Jackson Hole’s single track is world-class. Mountain biking in Jackson is a guaranteed adrenaline rush, enhanced only by the stunning scenery that surrounds you as you go. Jackson Hole Bike Park and Grand Targhee Bike Park have some of the best downhill and cross-country trails out there. Resort riding is perfect for beginner riders, but there are plenty of trails for intermediate and advanced riders too. Experienced downhill riders should check out the impressive network of downhill trails on Teton Pass. For intermediate riders staying close to town, the trail network at Cache Creek is immense and the views are stunning.
There’s no shortage of bike shops ready to help get you out there. Just don’t forget your helmet.
Wherever you go, remember to brush up on trail etiquette. Help prevent erosion and overuse by staying on the trails. If you see wildlife on your ride, give it plenty of space.
The year was 2004, and the Bridger-Teton National Forest got a grant to build a “user-specific” trail system. They had the money. They needed the labor. A dedicated group of locals was up to the task. Teton FreeRiders spent thousands of hours building trails in the Bridger-Teton.
But building trails was just the first hurdle. As more and more people used the trails, conflicts increased. Trails began to erode. Teton FreeRiders had more work on their hands than they realized. The group incorporated in 2004, and has spent nearly two decades improving trail access in the greater Jackson area.
If you want a true local riding experience and to leave the trail better than you found it, this is your group. Teton FreeRiders hosts a Pass Bash for riders ready to take on Teton Pass’s world-class trails. Meet at the bottom, get a ride in their shuttle, and take as many laps as you can before meeting at the Stagecoach for drinks and delicious Street Food bites. Pass Bashes help raise money to keep the trails in-tact. Follow them on Facebook to stay current on their trail advocacy and events.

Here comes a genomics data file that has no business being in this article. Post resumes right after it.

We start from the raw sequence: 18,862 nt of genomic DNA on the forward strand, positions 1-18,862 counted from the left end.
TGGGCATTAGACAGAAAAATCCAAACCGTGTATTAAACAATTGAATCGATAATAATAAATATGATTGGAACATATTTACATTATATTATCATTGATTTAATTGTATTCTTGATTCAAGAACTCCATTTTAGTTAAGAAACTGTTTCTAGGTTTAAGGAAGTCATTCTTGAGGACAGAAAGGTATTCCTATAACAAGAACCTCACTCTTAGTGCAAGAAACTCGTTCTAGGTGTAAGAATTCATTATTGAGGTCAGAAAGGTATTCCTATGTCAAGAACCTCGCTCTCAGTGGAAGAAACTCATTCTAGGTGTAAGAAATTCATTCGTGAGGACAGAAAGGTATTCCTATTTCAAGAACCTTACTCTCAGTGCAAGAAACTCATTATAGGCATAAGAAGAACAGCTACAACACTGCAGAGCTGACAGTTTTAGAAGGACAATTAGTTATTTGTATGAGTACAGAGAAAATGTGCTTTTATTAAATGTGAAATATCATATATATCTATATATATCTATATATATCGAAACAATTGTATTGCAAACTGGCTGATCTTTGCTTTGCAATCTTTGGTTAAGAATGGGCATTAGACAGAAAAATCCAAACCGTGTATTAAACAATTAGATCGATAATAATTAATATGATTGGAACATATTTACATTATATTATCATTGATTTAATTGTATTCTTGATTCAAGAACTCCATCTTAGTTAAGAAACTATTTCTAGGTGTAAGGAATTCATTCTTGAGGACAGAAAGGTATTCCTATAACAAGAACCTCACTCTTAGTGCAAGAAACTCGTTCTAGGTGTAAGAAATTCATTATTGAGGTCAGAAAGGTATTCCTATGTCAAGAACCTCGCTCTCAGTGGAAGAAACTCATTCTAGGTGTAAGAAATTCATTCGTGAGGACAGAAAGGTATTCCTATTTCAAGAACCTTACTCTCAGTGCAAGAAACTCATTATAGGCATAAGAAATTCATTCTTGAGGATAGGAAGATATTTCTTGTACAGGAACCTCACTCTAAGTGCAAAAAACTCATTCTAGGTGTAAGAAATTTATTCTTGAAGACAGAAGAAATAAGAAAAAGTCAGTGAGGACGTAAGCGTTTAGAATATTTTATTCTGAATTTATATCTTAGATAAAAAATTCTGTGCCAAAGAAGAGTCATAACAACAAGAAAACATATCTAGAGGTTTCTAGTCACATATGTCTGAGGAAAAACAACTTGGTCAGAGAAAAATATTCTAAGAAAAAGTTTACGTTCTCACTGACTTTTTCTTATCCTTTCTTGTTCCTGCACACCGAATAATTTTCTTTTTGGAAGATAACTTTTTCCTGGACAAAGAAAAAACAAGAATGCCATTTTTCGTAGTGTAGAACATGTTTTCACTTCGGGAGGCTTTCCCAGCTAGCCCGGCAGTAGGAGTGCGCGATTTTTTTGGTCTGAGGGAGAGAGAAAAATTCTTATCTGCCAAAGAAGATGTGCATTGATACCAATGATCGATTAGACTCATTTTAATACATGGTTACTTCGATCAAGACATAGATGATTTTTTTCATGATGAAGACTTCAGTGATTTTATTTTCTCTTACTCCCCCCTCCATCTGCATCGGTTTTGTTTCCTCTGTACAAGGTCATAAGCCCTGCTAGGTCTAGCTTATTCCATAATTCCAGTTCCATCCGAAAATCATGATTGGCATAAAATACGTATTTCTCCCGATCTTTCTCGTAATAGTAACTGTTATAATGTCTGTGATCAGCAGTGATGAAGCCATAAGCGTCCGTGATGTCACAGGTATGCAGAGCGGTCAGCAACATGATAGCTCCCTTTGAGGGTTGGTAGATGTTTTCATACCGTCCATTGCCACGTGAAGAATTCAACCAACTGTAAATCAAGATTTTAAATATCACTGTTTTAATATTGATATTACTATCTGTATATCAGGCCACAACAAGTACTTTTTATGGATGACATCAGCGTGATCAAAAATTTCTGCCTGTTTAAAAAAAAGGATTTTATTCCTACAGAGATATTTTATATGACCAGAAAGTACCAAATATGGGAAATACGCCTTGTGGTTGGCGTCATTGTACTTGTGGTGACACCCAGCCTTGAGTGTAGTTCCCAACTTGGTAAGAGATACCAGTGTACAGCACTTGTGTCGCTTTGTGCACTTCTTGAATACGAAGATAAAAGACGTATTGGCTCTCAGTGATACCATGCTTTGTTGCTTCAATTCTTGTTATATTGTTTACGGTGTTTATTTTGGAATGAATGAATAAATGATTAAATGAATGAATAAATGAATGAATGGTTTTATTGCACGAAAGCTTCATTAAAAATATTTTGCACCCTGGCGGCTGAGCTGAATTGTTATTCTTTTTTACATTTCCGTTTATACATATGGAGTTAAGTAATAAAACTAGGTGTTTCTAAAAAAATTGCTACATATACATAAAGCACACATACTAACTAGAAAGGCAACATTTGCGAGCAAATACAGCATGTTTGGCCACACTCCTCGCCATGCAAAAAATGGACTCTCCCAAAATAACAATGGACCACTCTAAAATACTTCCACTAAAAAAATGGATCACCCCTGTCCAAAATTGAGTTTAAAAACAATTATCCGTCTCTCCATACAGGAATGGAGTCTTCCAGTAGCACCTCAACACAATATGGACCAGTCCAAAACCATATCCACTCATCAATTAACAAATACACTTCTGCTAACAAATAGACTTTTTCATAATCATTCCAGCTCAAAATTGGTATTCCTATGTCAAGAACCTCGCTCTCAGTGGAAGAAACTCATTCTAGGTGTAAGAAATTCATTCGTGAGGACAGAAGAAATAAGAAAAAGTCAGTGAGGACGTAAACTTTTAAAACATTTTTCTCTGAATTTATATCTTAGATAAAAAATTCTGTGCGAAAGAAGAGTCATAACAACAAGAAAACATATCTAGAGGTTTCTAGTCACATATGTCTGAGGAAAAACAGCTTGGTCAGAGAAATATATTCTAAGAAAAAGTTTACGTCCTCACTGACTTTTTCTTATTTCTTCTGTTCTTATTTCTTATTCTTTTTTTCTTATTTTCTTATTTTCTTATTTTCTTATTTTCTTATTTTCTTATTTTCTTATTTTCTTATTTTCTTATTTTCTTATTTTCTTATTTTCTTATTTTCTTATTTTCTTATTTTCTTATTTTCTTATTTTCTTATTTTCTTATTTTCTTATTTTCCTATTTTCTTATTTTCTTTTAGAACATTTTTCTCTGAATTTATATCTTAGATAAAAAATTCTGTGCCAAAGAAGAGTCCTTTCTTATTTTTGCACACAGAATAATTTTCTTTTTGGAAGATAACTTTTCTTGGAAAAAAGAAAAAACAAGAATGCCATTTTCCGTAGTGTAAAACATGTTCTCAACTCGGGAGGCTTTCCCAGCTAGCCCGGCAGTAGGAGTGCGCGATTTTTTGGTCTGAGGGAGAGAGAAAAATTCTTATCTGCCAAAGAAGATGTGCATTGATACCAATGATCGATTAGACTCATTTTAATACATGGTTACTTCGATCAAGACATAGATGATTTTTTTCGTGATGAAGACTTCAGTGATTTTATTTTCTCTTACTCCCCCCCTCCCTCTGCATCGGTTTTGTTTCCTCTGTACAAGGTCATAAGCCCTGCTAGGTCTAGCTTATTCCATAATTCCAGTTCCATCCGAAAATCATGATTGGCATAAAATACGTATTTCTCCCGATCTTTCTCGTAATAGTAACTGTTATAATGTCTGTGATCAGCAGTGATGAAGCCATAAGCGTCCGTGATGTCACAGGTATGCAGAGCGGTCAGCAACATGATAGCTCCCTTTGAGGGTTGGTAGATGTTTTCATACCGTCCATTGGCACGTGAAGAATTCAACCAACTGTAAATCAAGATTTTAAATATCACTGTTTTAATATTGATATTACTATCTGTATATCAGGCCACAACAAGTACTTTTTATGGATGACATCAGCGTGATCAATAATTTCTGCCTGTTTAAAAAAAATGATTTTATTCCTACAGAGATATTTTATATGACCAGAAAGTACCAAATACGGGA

When to go
Around here, snow arrives early and sticks around late. It’s hard to predict exactly when trails will dry out, but it’s important to wait until they do before riding them. Riding on wet or muddy trails causes rutting and erosion that leaves the trails in bad shape. Check trail conditions at any one of our local bike shops.
How to do it
There’s a trail for every rider around here if you know where to look. Our local bike shops can help you choose which trails are right for your experience level. If you’re looking for lift access and immediate aprés, head to Jackson Hole Mountain Resort or drive over to Grand Targhee. There’s a vast network of cross-country trails right in town, starting from Cache Creek or the base of Snow King. For downhill adrenaline, head to Teton Pass. Bring a day pack that can hold water, an extra layer, snacks, and some basic first aid. Finally, and most importantly, have fun!
Know before you go
Friends of the Bridger-Teton has done a stellar job installing trail signs at major junctions to help keep you on track, but it’s always a good idea to bring a trail map and make a plan. Assess current trail conditions and make sure trails are dry before you ride them.
Stay on the trail at all times. If you have to move aside to yield to other users, try to step on durable surfaces like rocks, dirt, or pine needles.
You’re bound to interact with other trail users while you’re out there. Brush up on trail etiquette and remember, we’re all out there to have a good time.